On (Literary) Snobbery, T-Giving, and Amy Grant

Publish date:

Hello, friends. I hope your Thanksgiving was a generously portioned and lacked any sort of drama involving your sister, her frequent Facebook status updates, and the phrase, "too-cool-for-school loser." I ate enough stuffing for three averaged size adult women and watched fifteen minutes of a movie so inordinately unwatchable, I can't even recall it's name, or the fact that John Cusak and the girl from My Cousin Vinny were in it.

But the nice part of my fallcation was that I got to read. And read I did, to the tune of one and a half books. I read all of Malcolm Gladwell's new book Outliers, and part of Chuck Klosterman's new novel, Downtown Owl. Take that GRE Verbal!

This is the point where I reveal something about myself. I have a very hard time admitting that I really enjoy Malcolm Gladwell's books. And it is all because they are wildly popular. It is an insecurity of mine that stems from the fact that I think of myself as cooler, better read, and intuitively drawn to obscure books, or at the very least, books that can't be purchased in the airport. Examples will be provided--
1. I refused to read the Da Vinci Code, until five years after the fact, when I stole it and read it in one night before I went to see (and fall asleep in) the movie.
2. I wouldn't read Harry Potter, on the grounds that I was maybe the only person on the planet who didn't know what Quidditch is, and that somehow made me sweet, or at least incredibly uninformed.
3. I make a good amount of Nicholas Sparks jokes, even though his website has a potentially useful FAQ and a Writer's Corner.

But this is stupid, egomaniacal, and unproductive snobbery. A good book is a good book is a good book, no matter how many people have or haven't read it in a junior high school bathroom. It's the same sort of thing with music--I mean, there was a reason why "Baby, Baby" by Amy Grant climbed to #1 in the US and #11 on Switzerland's Billboard charts in 1991: it was a damn good song! Right? It had nothing to do with me being ten and being visually pleased with her aesthetics!

The problem or the issue or just the incredibly astute observation is that it's almost impossible to not do this in some aspect of your life. If you're a Chowhound foodie, you scoff at the idea of lowering yourself to go to Applebees (especially with that new bleach blond "hep" food guy advising you to pick up chicks on the commercial), or if you're a film student, you laugh at the idea of seeing Fred Claus (unless its ironically), even though you like Vince Vaughn in that movie where he gets arrested in Malaysia. But what if you do go and (gasp!) you discover that you actually enjoy the Mini Bacon Cheeseburgers? Or that you think Fred Claus has several moments of unmitigated gloriousness? What then?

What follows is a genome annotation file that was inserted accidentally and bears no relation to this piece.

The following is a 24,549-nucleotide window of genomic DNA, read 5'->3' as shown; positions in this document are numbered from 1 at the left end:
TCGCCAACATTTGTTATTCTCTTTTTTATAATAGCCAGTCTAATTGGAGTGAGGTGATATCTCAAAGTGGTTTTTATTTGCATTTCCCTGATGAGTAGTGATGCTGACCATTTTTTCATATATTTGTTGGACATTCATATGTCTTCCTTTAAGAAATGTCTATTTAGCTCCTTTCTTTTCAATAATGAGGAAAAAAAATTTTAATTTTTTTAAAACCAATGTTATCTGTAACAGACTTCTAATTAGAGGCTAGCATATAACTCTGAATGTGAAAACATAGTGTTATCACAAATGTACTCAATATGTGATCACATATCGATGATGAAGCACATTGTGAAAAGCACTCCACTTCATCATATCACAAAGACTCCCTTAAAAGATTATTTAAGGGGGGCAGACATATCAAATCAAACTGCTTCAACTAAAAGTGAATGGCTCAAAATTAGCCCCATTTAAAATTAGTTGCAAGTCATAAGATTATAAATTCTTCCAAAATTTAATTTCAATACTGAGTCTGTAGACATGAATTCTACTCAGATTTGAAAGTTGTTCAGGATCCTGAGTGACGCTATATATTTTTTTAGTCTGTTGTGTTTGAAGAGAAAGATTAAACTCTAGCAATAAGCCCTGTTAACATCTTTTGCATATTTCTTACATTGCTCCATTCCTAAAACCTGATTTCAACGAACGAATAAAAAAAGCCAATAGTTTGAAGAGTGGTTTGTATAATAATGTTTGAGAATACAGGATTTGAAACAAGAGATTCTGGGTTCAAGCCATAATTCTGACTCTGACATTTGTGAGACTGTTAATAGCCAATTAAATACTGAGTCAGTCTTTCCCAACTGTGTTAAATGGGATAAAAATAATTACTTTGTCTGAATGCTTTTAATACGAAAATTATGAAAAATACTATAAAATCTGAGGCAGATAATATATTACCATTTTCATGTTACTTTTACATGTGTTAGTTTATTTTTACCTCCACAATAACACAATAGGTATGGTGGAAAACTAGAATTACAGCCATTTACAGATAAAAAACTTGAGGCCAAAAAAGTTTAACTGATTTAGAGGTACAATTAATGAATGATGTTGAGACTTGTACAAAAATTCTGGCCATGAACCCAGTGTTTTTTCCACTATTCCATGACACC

I am not a snob, friends. I wear fleece pants 70% of the time. But I still get that incredibly annoying urge to feel superior just because I hear someone talking up Nora Roberts. And I've never even read Nora Roberts! I'm not even 100% sure that is her name! So I've got a new semi-new year resolution: I'm still going to judge, but I'm just going to try and withhold said judgement until I've tried whatever it is I'm judging.

So watch out, Red Lobster! And sharpen your literary knives, James Patterson! I'm coming for you.

Before we take Comments, please stop your conversations, put down your reading materials and watch this safety video.


The Pierces


Greta K. Kelly: Publishing Is a Marathon

Debut author Greta K. Kelly reveals how the idea for her novel sparked and the biggest surprise of her publication journey.

Poetic Forms

Mistress Bradstreet Stanza: Poetic Forms

Poetic Form Fridays are made to share various poetic forms. This week, we look at the Mistress Bradstreet stanza, an invented form of John Berryman.


Capital vs. Capitol (Grammar Rules)

Learn when to use capital vs. capitol with Grammar Rules from the Writer's Digest editors, including a few examples of correct usages.


On Writing to Give Grief Meaning and Write Out of Challenging Situations

Author Lily Dulan explains why writers have to be willing to go to difficult places inside themselves for their writing to make a positive impact on ourselves, others, and the world.


Gerald Brandt: Toeing the Line Between Sci-Fi and Fantasy

Science fiction author Gerald Brandt explains how this new series explores the genre boundary and how he came to find his newest book's focus.


Plot Twist Story Prompts: Moment of Doubt

Every good story needs a nice (or not so nice) turn or two to keep it interesting. This week, have a character experience a moment of doubt.


Caitlin O'Connell: Finding Connection and Community in Animal Rituals

In this post, Dr. Caitlin O'Connell shares what prompted her to write a book about finding connection and community in animal rituals, what surprised her in the writing process, and much more!


New Agent Alert: Zeynep Sen of WordLink Literary Agency

New literary agent alerts (with this spotlight featuring Zeynep Sen of WordLink Literary Agency) are golden opportunities for new writers because each one is a literary agent who is likely building his or her client list.


Mark Henick: On Memory, Healing, and Languishing Projects

Author Mark Henick shares how he was able to turn a successful TEDx talk into a memoir, even when the project didn't come as quickly as he expected.